Construction of the Alaska Highway (Source: Wikipedia)
Postcard of Suicide Hill (Source: Fort St. John North Peace Museum I986.27.06)


Historic Significance: The three main purposes of the highway were to provide overland access: to Alaska, in the event of an invasion by Japan; to support of the Northwest Staging Route airfields between Edmonton AB and Fairbanks AK, which provided supplies and aircraft to the Russian Front; and, to support construction of the Canol Pipeline. General James A. O’Conner, Commander of the U.S. Army’s Northwest Service Command, stated “The primary purpose of this road was the airfields. The secondary purpose was to have an additional route to Alaska. Our sole aim has been to give a road that would serve the military purpose and not have a peacetime road.”

The route of the Alaska Highway was extremely rugged, passing through largely unmapped territory and over five mountain ranges. Significant experience was gained in Arctic engineering and construction, particularly in permafrost. Construction was extremely rapid, taking only 8 months, and expensive: at the end of construction the final cost was calculated, by the PRA, at US$ 41,350/km (US$ 66,160/mi.).

About one third of the American workers were black soldiers, members of three newly formed "Negro regiments".

Plaque detail. (Source: K. Johnson)


Plaque Wording: International Historic Civil Engineering Landmark. ASCE CSCE. ALASKA HIGHWAY. Completed in 1942. Constructed in just 8 months in 1942, this 2,450 kilometre highway provided an essential transportation link to the northwest of North America during the Second World War, and has since remained a major transportation artery. 1996. American Society of Civil Engineers. Canadian Society for Civil Engineering.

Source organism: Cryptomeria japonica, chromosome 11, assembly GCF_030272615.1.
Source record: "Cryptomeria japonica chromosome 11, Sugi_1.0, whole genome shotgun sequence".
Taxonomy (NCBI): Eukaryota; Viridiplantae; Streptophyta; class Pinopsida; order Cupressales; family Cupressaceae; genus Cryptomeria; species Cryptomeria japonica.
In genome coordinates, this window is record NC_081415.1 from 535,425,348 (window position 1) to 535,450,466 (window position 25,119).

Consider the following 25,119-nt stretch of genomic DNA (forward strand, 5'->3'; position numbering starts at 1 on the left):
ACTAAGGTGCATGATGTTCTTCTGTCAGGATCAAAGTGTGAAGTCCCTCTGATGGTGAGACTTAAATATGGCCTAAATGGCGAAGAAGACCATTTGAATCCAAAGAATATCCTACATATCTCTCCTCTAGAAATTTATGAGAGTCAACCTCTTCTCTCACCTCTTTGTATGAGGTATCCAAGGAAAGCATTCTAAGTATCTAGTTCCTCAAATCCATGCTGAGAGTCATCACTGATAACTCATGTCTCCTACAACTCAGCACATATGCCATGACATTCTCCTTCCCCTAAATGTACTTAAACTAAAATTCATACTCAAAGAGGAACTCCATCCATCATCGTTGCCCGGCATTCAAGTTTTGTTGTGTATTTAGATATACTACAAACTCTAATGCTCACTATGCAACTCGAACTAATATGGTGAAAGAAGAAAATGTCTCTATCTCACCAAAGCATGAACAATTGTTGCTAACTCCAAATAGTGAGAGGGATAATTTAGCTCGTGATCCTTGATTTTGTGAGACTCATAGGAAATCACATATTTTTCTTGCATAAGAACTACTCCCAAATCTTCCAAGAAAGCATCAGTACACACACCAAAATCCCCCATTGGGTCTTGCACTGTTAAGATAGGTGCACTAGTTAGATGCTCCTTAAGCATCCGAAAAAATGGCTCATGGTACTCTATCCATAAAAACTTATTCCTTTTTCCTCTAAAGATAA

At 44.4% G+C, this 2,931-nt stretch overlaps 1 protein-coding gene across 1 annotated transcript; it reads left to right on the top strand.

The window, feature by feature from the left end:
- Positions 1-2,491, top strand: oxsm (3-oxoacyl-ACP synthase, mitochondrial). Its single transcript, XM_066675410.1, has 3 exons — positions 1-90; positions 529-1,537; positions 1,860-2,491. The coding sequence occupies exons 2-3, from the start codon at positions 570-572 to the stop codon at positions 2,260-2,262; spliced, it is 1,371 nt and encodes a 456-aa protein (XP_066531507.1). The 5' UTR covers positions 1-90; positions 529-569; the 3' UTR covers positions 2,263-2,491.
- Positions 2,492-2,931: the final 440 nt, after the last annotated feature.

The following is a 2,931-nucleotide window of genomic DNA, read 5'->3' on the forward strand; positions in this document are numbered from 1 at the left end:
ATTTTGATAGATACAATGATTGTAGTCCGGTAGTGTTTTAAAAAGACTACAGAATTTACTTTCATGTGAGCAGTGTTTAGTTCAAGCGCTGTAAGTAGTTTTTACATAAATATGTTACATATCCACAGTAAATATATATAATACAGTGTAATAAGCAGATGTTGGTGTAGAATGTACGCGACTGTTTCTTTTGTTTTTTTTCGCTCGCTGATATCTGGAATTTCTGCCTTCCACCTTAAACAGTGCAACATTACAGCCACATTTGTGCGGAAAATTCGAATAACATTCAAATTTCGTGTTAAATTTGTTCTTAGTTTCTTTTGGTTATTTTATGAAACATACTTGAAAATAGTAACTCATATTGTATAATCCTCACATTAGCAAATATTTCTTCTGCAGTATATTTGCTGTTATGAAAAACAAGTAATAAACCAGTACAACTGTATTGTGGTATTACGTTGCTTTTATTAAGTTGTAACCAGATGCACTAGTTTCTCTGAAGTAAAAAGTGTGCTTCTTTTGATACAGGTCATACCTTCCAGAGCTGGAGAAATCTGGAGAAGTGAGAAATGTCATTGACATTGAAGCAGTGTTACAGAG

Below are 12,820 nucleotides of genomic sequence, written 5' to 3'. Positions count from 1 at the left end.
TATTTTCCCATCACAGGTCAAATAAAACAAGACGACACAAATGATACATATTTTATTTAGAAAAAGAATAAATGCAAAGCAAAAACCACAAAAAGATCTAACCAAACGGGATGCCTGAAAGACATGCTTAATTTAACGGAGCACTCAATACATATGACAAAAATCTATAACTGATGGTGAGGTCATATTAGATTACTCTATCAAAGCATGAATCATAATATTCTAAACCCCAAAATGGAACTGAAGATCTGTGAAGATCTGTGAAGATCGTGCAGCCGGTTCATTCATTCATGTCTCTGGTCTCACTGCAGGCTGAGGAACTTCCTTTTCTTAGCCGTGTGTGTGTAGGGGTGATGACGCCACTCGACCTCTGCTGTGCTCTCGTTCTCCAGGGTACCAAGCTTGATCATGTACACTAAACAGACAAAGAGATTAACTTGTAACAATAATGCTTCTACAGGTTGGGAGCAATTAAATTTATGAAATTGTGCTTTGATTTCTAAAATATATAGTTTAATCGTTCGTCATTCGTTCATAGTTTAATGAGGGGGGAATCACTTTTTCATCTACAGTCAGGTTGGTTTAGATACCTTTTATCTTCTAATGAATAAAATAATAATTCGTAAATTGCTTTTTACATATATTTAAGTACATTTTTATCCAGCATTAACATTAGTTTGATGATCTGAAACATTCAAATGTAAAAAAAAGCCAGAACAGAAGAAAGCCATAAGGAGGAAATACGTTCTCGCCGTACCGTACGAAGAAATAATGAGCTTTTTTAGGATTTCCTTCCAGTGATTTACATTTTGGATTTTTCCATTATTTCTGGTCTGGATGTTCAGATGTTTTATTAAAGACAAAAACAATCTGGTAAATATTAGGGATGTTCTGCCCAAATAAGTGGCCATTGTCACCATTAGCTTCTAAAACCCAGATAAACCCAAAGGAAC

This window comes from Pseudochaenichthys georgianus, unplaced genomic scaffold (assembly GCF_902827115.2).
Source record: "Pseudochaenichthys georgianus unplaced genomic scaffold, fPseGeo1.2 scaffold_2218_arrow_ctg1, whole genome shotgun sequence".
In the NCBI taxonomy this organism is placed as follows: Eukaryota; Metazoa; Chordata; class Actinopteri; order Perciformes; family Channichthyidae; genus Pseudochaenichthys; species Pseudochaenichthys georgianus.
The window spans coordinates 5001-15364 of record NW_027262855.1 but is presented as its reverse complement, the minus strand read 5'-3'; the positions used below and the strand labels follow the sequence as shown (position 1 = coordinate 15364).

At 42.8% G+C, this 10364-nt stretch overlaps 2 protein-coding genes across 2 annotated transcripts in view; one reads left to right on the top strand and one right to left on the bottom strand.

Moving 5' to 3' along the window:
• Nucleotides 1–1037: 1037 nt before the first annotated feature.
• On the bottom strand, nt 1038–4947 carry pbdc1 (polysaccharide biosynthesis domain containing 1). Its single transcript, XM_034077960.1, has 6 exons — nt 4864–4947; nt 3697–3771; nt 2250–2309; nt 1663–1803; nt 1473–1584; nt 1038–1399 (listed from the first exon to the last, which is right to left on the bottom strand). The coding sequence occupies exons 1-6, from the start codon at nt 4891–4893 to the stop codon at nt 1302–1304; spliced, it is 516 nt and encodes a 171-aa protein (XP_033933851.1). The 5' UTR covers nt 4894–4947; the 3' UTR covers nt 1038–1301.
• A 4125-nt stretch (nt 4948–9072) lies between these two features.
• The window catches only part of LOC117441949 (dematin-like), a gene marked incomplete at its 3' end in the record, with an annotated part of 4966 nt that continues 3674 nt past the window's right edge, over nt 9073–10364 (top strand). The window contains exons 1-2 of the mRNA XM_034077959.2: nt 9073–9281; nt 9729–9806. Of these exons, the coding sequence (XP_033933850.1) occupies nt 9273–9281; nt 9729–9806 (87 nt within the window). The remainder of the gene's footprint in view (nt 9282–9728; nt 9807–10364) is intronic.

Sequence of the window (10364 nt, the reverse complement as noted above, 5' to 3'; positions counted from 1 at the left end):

Monument Historique International du Génie Civil. ASCE SCGC. LA ROUTE DE L’ALASKA. Terminé en 1942. Construite en 8 mois à peine, en 1942, cette autoroute de 2 450 kilomètres assurait un lien essentiel avec la partie nord-ouest de l’Amérique du nord pendant la deuxième guerre mondiale, et allait demeurer, par la suite, une importante artère. 1996. La Société canadienne de genie civil. La Société américaine des ingénieurs civils.

Plaque Unveiling Ceremonies: Three plaques were unveiled with individual ceremonies in Dawson Creek, Whitehorse and Fairbanks. The first public unveiling of the plaque occurred at the CSCE Annual Conference in Edmonton in June 1996.

The plaque at Whitehorse was unveiled on July 12, 1997. The dignitaries present were: Ken Johnson, representing the CSCE; Louise Hardy, MP for Yukon; Piers McDonald, Government Leader of Yukon; and, Barb Harris, Whitehorse Councillor. Ken Coates presented a heritage lecture on the Alaska Highway.

Whitehorse plaque unveiling, from left, Ken Johnson, Louise Hardy, Barb Harris, Piers McDonald, Ken Coates, and Constable Al Lucier. (Source: K. Johnson)
Historian Ken Coates, Ph.D., presenting a Heritage Lecture on the Alaska Highway. (Source: K. Johnson).

Links to Online Documentation:

Ken Johnson 1996 paper on Alaska Highway
Historynet article and video on Alaska Highway Construction
Katherine Koller 2016 article on Alaska Highway Construction
Yukon Archives 2007 webpage on role of Black workers building Alaska Highway